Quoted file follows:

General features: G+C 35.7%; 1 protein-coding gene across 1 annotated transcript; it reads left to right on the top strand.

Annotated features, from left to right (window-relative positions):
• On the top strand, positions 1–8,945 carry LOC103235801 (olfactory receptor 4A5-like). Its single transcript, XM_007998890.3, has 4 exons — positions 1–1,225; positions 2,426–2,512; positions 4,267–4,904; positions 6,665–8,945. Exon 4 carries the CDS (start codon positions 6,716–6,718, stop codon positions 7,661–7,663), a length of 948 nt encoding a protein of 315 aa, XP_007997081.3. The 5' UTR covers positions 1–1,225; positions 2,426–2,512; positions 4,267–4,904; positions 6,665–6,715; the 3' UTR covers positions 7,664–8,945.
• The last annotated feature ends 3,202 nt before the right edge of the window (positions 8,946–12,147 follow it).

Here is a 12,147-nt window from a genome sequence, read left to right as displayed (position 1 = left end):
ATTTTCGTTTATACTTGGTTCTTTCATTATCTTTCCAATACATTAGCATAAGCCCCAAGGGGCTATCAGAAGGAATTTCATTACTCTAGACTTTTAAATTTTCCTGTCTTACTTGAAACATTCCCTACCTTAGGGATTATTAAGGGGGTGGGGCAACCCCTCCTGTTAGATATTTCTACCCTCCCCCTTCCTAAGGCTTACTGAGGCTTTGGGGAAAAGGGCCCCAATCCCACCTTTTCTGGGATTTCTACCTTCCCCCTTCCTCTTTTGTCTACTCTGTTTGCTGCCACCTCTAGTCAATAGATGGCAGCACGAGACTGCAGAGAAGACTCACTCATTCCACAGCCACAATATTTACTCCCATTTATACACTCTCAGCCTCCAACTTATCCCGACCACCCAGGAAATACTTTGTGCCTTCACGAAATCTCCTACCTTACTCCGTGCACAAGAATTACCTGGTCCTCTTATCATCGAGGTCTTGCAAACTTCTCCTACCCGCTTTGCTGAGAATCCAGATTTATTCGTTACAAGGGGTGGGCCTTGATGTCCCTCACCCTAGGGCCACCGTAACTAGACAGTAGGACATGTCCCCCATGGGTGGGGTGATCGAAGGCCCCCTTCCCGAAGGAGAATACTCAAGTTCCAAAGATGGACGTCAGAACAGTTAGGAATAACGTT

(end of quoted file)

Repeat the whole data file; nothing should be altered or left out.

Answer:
General features: G+C 35.7%; 1 protein-coding gene across 1 annotated transcript; it reads left to right on the top strand.

Annotated features, from left to right (window-relative positions):
• On the top strand, positions 1–8,945 carry LOC103235801 (olfactory receptor 4A5-like). Its single transcript, XM_007998890.3, has 4 exons — positions 1–1,225; positions 2,426–2,512; positions 4,267–4,904; positions 6,665–8,945. Exon 4 carries the CDS (start codon positions 6,716–6,718, stop codon positions 7,661–7,663), a length of 948 nt encoding a protein of 315 aa, XP_007997081.3. The 5' UTR covers positions 1–1,225; positions 2,426–2,512; positions 4,267–4,904; positions 6,665–6,715; the 3' UTR covers positions 7,664–8,945.
• The last annotated feature ends 3,202 nt before the right edge of the window (positions 8,946–12,147 follow it).

Here is a 12,147-nt window from a genome sequence, read left to right as displayed (position 1 = left end):
ATTTTCGTTTATACTTGGTTCTTTCATTATCTTTCCAATACATTAGCATAAGCCCCAAGGGGCTATCAGAAGGAATTTCATTACTCTAGACTTTTAAATTTTCCTGTCTTACTTGAAACATTCCCTACCTTAGGGATTATTAAGGGGGTGGGGCAACCCCTCCTGTTAGATATTTCTACCCTCCCCCTTCCTAAGGCTTACTGAGGCTTTGGGGAAAAGGGCCCCAATCCCACCTTTTCTGGGATTTCTACCTTCCCCCTTCCTCTTTTGTCTACTCTGTTTGCTGCCACCTCTAGTCAATAGATGGCAGCACGAGACTGCAGAGAAGACTCACTCATTCCACAGCCACAATATTTACTCCCATTTATACACTCTCAGCCTCCAACTTATCCCGACCACCCAGGAAATACTTTGTGCCTTCACGAAATCTCCTACCTTACTCCGTGCACAAGAATTACCTGGTCCTCTTATCATCGAGGTCTTGCAAACTTCTCCTACCCGCTTTGCTGAGAATCCAGATTTATTCGTTACAAGGGGTGGGCCTTGATGTCCCTCACCCTAGGGCCACCGTAACTAGACAGTAGGACATGTCCCCCATGGGTGGGGTGATCGAAGGCCCCCTTCCCGAAGGAGAATACTCAAGTTCCAAAGATGGACGTCAGAACAGTTAGGAATAACGTT